2. Pertt Patwar: A copy of record showing the detail of transfer record. (You can pronounce Pratt as Per-at )
  3. Pertt Sarkar: When a Partt Patwar is attested it is called Pertt Sarkar.
  4. Girdawary
  5. Jamabandi: Also called B1 / khatouni kishtwar. It consists of the record of landholders and Land revenue as per every Khata private as well as Govt. Land. It is prepared by using Khasra.

Girdawary[edit]

Under the Indian land record system, Girdawary is the record of land cultivation. It records the crop and ownership of the crop. The record is maintained by the Patwary in Andhra Pradesh, by the Talati in Maharashtra, Gujarat and Karnataka and other similar title holders in other states of India. The Government of India has developed a software system called Patwari Information System (PATIS) that includes girdawary in its scope.[16] PATIS was deployed in at least two districts as of 2005 with deployment at the Tehsil level underway.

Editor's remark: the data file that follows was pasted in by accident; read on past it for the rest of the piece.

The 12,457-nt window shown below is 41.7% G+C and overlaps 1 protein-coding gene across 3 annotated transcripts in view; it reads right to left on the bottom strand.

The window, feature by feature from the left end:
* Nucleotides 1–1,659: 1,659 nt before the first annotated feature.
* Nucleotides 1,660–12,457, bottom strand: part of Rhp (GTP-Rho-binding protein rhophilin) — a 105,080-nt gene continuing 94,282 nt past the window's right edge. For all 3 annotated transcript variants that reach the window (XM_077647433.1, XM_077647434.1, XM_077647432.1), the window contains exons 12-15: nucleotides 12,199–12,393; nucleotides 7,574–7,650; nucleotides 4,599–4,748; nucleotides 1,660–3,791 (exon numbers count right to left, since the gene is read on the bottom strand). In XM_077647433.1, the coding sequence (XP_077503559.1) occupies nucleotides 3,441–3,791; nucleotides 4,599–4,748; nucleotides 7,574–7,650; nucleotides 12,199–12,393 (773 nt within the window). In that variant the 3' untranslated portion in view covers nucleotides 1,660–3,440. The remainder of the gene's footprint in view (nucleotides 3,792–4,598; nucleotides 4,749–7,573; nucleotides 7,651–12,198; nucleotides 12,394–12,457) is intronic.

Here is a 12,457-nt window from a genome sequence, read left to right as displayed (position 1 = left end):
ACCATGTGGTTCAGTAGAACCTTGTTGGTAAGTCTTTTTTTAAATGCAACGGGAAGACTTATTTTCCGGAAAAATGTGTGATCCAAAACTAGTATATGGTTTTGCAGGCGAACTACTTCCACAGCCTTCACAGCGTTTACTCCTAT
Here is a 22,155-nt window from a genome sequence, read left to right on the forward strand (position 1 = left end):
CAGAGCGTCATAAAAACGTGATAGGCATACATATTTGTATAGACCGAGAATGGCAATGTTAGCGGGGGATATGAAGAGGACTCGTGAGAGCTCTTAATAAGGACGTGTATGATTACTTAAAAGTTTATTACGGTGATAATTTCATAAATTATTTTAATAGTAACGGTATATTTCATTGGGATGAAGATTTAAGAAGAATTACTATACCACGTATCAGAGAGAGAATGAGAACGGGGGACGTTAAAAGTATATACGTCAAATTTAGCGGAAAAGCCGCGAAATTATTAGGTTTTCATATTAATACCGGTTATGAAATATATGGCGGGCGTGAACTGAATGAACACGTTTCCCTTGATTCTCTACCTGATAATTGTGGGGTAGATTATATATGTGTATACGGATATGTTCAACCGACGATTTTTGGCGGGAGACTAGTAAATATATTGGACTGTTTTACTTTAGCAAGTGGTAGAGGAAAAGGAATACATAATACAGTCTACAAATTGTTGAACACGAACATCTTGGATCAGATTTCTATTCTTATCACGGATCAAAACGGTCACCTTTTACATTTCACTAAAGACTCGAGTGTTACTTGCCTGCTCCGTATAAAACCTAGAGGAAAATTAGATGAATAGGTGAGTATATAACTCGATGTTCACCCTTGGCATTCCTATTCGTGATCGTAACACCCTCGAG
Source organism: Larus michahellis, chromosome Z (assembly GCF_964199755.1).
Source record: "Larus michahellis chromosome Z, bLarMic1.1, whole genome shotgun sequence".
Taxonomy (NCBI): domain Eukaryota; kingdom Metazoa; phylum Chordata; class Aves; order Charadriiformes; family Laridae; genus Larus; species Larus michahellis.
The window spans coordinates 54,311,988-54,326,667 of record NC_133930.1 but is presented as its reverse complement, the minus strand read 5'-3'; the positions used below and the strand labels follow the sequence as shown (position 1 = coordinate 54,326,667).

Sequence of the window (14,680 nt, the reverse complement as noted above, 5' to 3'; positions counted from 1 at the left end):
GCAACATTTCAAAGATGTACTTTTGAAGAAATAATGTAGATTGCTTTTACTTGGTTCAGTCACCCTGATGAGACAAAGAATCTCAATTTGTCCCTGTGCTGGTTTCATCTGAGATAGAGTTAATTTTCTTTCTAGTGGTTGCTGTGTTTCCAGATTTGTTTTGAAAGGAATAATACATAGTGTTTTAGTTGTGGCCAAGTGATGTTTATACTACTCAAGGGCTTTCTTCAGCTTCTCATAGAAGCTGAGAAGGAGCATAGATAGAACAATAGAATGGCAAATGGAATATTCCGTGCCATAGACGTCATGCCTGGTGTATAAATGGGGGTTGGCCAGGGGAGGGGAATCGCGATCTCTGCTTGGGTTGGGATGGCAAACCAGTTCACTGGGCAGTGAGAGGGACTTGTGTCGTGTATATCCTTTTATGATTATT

Local landlords must ensure that Girdawary stays in their name, otherwise; if someone else is shown as cultivating the land for an extended period of time, they can claim possession of the land, resulting in a dispute of land ownership.

Some terms of relevance are:[14]

Several other terms are used. Some of them are listed here: Theka, Khevat, Kilabandi, Registry, Fard, Mushtarka, Chhijraa, Degree, Decree, Takseem, Halfia Bayaan, Mutation.

Jamabandi[edit]

A jamabandi is a term used in India meaning "rights of records" and refers to land records.

These records are documents which are maintained for each village within its Tehsil.[20][21] It contains the name of the owners, an area of cultivation/land, shares of owners and other Rights. It is revised after a certain period of time for e.g. every 5 years in the states such as Haryana, Punjab and Rajasthan.